Do Not Go Gentle Into That Good Night Poetry Analysis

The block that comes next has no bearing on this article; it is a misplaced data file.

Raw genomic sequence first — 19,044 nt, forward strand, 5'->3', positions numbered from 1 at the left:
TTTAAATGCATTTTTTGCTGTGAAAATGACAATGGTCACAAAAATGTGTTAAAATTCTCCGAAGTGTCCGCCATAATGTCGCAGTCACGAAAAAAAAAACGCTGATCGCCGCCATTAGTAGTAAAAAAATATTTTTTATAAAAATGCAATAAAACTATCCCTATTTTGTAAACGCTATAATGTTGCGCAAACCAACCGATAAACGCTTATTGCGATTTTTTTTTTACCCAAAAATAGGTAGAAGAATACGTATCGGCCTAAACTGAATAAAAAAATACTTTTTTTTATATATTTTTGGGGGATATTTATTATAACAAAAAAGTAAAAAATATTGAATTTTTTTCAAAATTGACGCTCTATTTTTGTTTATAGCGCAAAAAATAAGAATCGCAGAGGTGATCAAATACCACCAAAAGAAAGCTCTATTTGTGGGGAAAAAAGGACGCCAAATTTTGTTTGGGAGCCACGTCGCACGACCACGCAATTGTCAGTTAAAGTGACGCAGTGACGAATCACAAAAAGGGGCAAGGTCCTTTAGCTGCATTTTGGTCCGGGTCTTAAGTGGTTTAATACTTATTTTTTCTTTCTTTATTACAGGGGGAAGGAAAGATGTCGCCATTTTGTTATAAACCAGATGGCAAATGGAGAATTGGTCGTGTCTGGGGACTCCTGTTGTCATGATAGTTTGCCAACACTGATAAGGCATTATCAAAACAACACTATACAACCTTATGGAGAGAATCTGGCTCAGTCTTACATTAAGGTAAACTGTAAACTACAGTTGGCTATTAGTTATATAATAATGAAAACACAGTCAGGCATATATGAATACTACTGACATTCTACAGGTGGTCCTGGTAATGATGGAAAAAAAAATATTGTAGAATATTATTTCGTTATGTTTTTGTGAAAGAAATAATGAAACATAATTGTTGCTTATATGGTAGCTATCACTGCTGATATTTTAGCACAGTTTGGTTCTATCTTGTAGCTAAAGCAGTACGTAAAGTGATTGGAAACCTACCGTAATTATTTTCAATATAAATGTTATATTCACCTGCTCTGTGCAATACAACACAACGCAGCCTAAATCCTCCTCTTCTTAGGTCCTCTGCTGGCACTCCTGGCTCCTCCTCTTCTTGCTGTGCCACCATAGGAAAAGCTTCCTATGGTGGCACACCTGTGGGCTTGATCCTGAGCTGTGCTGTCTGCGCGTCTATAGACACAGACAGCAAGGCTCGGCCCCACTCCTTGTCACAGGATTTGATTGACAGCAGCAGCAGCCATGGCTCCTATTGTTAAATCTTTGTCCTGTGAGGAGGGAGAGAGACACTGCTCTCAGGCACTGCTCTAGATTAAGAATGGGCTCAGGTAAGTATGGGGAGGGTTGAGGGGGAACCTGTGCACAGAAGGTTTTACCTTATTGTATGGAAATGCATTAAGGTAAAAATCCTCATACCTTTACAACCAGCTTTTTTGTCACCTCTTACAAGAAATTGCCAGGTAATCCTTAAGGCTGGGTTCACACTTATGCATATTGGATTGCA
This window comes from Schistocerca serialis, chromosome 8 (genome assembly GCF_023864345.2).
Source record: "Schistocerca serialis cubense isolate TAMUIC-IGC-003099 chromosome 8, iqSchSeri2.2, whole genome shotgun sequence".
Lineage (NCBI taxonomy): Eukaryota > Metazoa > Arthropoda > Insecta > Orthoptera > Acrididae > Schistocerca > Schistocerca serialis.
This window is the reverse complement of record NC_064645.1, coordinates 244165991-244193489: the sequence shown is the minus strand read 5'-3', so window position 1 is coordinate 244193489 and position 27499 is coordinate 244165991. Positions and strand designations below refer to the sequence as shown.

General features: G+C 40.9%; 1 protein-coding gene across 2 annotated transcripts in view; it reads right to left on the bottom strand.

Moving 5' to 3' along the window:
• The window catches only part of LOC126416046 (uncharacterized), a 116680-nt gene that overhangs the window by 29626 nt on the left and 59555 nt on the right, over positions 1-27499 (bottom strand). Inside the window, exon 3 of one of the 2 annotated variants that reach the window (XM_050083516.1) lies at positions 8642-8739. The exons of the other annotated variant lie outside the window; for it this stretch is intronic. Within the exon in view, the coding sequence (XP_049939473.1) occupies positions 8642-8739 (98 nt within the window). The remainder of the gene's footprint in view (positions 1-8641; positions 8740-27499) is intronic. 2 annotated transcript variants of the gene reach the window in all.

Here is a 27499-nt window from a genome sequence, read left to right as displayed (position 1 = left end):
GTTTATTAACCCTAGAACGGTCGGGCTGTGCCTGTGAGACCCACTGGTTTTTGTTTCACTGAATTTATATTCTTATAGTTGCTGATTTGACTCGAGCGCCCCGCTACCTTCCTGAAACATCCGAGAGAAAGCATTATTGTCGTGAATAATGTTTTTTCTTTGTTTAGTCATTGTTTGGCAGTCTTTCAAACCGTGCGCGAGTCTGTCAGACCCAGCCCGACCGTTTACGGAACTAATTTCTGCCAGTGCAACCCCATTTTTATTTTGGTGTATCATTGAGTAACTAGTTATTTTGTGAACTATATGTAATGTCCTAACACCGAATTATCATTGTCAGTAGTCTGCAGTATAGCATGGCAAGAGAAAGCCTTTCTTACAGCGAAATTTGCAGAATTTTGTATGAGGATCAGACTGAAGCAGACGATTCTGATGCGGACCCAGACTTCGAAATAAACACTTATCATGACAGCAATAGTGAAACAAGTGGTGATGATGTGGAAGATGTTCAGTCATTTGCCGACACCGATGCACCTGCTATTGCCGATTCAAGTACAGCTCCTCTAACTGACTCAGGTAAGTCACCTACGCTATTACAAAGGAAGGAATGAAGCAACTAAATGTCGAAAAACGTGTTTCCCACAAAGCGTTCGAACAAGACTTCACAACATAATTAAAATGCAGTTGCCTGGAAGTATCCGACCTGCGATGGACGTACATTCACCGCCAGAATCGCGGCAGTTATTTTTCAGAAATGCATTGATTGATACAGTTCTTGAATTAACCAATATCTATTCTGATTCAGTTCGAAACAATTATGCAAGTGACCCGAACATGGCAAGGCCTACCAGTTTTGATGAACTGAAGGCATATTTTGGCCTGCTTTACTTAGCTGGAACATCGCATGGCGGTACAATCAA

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The topic of death seems to be a trend among many poets since it is widely used and referred to in several works. Both Edna St. Vincent Millay and Dylan Thomas are no strangers to this ongoing phenomena. Millay 's "Dirge Without Music" and Thomas ' "Do Not Go Gentle Into That Good Night" are examples of two poems who tackles on the topic of death. The former 's title in itself is ironical, where it is talking about a funeral music without the music. It is then hinted to be a sad poem almost initially by just reading the title. The latter is quite different however, where the title is more of a line taken from the poem itself but nevertheless suggests some kind of advice of not treating the night within one’s comfort zone. It is important to know that when one speaks about the topic of death, it is almost also expected to talk about life. Both poems, as seen in their tone, share three important ideas on the subject of life and death. First is the acceptance of the inevitable death, second is living life to the hilt, and finally, death being wasted on the good. The first important point is that death cannot be escaped, it is one of the common denominators between mortals. It is "the indiscriminate dull" and it takes with it "the honest look, the laughter, the love." It also does not stop there, while "a phrase remains," it picks whoever it wants to pick, "the wise and the lovely," the "lovers and thinkers." There is, however, a recognition of this inevitability and that one
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